The midrange is authentic, with truth-in-timbre, so I’ll move on. Another facet in which the TL-D1 shines is its treble. Got ribbon? How many of us have heard attempt after failed attempt to integrate a ribbon tweeter with a conventional driver? I envision a room full of hands in the air. There are all sorts of technical traps to fall into that many of you understand better than I do. Tony Minasian—proprietor and designer of Tonian Acoustics—has somehow managed to figure out a way to seamlessly integrate a ribbon supertweeter of his own design with Fostex and Phy-Hp drivers. With integration seamless and a non-issue, there is the question of the quality of the high frequency. You really have to hear it to believe it, in order to recognize what you may be missing. The defining moment for me was listening to Jan Garbarek’s saxophone on any number of tracks on Madar, a beautiful yet haunting album. The highs sail upward without limit with incredible air around the notes. I’ve heard this album with other speakers including my prior Audio Physics and the highs quite simply were boxed in as if they hit a barrier. Like many things in audio, I just didn’t know how this album was supposed to sound until I heard it on equipment that could actually reproduce the recording. And, heh, I thought I was quite satisfied with how it did sound before the epiphanal event…sort of like Plato’s “Allegory of the Cave”. The last thing to say about the treble is that it is textured and saturated instead of being one dimensional. This is one of the hallmarks of all Tonian Acoustics speakers regardless of whether you pay under $2,000 or $17,000+ for his signature TL-M1.
Vocals? Eva Cassidy’s singing on Live at Blues Alley is remarkable through these speakers. There’s a liquidity to her voice that is utterly free of grain. My favorite is a gospel track titled Oh, Had I a Golden Thread. This is actually a great audition track because, in addition to vocals, there’s the percussion brushwork and cymbals that lay down a mesmerizing rhythm in a very lively sounding venue in which the percussion reverberates but then decays into silence. A speaker capable of resolving low level information, with good separation of instruments and vocals, make this song really enjoyable. The wideband design renders vocals and instrumental notes as coherent as one would expect from a wideband design without crossovers in the presence region.
The last thing I’ll add about how they sound, is that piano sounds fantastic. Anyone a fan of Bebo Valdes? The album Lagrimas Negras is very well recorded with “first row” piano throughout. The dynamic shading and tonal purity of the notes is special.
Ok, so obviously I love this speaker. But what are the compromises? Well, the bass extends down to 42Hz. I think I get some room gain due to my room layout. To my ears, the extension and quality of bass is very good. But, if you lust for organ music that extends much below this low frequency cutoff, a wideband design is probably not your cup of tea…unless you pay a lot more for one of the big Phy or Supravox drivers. Also, there are speakers that play much louder. I mainly listen at medium to med-loud levels, but some folks on the Hi-Eff forum with big 4-way horn rigs like music really loud! So there are compromises, and so for each of us, the best design depends on our priorities. The last thing to note that might be interesting to some is how it stacks up against his TL-M1 at 10X the price. I’ve heard this speaker on several occasions for extended listening. It’s the best speaker I’ve yet to hear. The big Phy driver is in one word, incredible. The tone is amazing. The separation of notes is remarkable. It is very resolving. It is coherent. Tony has some remarkable recordings and it is as close to live that I have heard. I’m guessing that one Phy driver cost as much as a pair of TL-D1s. The difference in sound is not as remarkable as the price differential. His affordable line has the same sonic signature and attributes: dynamic contrast, tonal purity, balance, coherence and high resolution. But for those with the dough and inclination, don’t miss this audition.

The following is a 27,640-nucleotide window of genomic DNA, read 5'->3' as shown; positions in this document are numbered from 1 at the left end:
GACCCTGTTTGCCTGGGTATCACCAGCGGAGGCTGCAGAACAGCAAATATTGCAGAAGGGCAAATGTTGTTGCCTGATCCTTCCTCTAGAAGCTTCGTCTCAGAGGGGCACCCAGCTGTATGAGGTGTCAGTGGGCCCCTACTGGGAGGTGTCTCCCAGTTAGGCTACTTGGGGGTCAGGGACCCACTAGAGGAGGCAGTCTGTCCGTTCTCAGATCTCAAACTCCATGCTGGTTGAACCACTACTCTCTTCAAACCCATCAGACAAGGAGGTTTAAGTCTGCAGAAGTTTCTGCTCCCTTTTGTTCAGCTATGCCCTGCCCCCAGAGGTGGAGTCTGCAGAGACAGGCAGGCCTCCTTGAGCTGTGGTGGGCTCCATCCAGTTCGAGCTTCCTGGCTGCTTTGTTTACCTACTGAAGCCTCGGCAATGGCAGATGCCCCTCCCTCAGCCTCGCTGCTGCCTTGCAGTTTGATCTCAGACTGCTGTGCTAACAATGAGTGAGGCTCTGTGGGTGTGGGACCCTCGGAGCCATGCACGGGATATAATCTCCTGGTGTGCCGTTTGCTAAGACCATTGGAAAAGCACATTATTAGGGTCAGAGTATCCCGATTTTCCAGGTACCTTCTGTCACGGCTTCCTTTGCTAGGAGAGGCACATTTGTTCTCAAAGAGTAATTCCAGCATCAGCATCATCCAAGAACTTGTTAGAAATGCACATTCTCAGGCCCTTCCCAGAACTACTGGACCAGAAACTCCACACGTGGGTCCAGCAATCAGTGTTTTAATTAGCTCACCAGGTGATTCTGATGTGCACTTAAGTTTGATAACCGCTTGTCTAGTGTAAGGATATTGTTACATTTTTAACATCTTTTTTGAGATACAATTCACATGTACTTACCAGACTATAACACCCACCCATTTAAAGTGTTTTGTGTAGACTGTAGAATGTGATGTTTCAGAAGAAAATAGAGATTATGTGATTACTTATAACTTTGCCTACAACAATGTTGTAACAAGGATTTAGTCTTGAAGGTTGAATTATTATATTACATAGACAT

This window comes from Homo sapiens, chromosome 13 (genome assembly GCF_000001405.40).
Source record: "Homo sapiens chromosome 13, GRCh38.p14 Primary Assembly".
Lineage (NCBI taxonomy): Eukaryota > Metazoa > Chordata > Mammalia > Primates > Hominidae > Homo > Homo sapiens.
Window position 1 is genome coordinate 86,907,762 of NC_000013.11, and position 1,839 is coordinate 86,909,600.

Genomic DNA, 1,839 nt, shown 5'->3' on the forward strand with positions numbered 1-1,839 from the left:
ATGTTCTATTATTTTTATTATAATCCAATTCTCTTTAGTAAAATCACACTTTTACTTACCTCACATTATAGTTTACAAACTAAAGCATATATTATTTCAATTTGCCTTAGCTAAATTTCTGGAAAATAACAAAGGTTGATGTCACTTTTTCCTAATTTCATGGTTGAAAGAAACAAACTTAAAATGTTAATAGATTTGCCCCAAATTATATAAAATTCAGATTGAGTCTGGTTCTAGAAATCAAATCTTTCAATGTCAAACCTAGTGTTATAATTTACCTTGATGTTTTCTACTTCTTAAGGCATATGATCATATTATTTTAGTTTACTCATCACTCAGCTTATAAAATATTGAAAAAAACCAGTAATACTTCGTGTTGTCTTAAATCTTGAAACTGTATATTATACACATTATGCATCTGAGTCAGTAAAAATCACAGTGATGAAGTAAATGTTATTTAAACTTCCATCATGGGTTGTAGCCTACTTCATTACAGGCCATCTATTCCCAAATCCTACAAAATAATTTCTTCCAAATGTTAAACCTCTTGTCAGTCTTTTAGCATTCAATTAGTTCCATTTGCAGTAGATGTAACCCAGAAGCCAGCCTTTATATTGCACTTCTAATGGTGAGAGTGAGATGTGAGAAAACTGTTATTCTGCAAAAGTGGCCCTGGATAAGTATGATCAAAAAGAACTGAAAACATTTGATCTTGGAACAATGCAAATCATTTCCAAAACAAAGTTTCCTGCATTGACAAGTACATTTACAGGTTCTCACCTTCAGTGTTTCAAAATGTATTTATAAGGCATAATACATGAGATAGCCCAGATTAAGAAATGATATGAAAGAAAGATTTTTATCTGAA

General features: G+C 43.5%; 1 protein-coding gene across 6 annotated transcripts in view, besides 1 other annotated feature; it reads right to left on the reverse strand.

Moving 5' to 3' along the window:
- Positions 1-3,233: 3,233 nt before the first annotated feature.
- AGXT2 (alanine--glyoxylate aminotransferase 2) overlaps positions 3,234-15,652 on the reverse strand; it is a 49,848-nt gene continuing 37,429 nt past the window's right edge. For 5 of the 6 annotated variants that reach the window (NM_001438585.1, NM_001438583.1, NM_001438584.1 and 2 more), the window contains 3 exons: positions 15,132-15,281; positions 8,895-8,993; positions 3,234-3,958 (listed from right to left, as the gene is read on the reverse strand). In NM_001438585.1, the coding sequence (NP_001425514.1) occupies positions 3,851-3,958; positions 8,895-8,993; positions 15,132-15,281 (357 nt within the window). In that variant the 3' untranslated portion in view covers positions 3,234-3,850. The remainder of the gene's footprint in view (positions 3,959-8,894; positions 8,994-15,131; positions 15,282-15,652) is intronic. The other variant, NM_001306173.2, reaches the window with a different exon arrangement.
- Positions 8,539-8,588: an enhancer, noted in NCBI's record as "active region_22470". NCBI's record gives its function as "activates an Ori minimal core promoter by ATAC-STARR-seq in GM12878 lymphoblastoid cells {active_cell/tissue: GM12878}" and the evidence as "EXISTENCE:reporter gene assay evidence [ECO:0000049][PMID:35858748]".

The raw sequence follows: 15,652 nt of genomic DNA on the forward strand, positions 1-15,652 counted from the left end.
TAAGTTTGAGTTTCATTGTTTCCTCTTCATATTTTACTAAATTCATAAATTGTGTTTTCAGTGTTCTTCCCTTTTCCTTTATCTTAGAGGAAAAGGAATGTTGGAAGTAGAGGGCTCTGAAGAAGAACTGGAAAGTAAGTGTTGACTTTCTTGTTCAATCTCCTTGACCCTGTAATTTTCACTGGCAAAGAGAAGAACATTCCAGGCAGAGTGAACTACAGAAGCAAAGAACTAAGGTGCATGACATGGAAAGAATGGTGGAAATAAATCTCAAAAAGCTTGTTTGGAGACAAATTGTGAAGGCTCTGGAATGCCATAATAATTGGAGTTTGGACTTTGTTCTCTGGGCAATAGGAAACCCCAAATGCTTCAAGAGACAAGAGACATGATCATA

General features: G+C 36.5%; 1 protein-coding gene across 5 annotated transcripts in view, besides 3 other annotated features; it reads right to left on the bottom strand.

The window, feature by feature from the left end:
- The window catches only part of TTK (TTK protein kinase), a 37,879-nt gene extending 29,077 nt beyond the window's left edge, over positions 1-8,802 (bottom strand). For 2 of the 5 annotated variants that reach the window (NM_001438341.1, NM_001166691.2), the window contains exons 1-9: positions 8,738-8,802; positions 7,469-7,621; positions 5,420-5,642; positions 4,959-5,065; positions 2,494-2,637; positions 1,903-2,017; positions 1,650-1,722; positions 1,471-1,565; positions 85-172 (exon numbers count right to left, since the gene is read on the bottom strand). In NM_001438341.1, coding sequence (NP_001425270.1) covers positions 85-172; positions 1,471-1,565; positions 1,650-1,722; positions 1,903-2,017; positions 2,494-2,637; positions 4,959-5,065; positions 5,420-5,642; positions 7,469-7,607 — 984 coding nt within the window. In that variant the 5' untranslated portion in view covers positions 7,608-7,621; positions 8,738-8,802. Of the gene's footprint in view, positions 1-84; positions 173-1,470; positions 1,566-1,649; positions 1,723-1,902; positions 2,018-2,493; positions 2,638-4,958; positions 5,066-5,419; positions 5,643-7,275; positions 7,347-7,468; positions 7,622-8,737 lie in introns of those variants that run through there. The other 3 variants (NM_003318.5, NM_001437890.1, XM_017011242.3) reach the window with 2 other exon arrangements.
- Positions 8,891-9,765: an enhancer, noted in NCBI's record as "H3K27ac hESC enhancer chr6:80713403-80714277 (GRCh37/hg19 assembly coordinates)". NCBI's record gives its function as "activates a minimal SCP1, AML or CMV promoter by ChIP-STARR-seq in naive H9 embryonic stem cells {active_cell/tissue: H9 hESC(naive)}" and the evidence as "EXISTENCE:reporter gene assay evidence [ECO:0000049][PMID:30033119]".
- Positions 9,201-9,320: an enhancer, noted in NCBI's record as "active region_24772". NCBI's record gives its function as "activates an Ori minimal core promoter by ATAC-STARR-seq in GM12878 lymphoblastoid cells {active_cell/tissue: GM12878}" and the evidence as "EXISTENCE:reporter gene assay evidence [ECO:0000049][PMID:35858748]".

Enough (probably too much) about my subjective impressions, what of the physical description? The design employs an 8” Fostex wideband driver augmented by a Tonian Acoustics’ ribbon supertweeter enclosed in what Tony calls a semi-open baffle cabinet. Efficiency is 95dB, making it very versatile with a wide range of amp designs. I use 8 watt 300B SET. I’ve heard them with 200 watt mosfet monoblocks. Both sound great. The cabinet itself is constructed of Baltic birch plywood with a shellac finish. The plywood is much thinner than the more common ¾” thickness. The cabinet design is such that resonance is controlled instead of the more traditional approach of attempting to abate it altogether. The cabinet stands 34.5” high with spikes, 10” wide and 17” deep. The cabinet is light. The rear is ported and multiple ply rectangular inserts are furnished so that one can adjust the size of the port to optimize bass given one’s room size and rear-wall placement issues. Adjustable spikes are furnished. No speaker grill. Form follows function. The aesthetics are simple, somewhat industrial in appearance. The shellac finished birch ply appears very similar to a shellac finished guitar. A vibrant yellow-orange hue. Similar to Totem, side mounted spikes are used. The exposed whizzer of the Fostex driver gives it a distinct appearance. Associated gear Click to view my Virtual System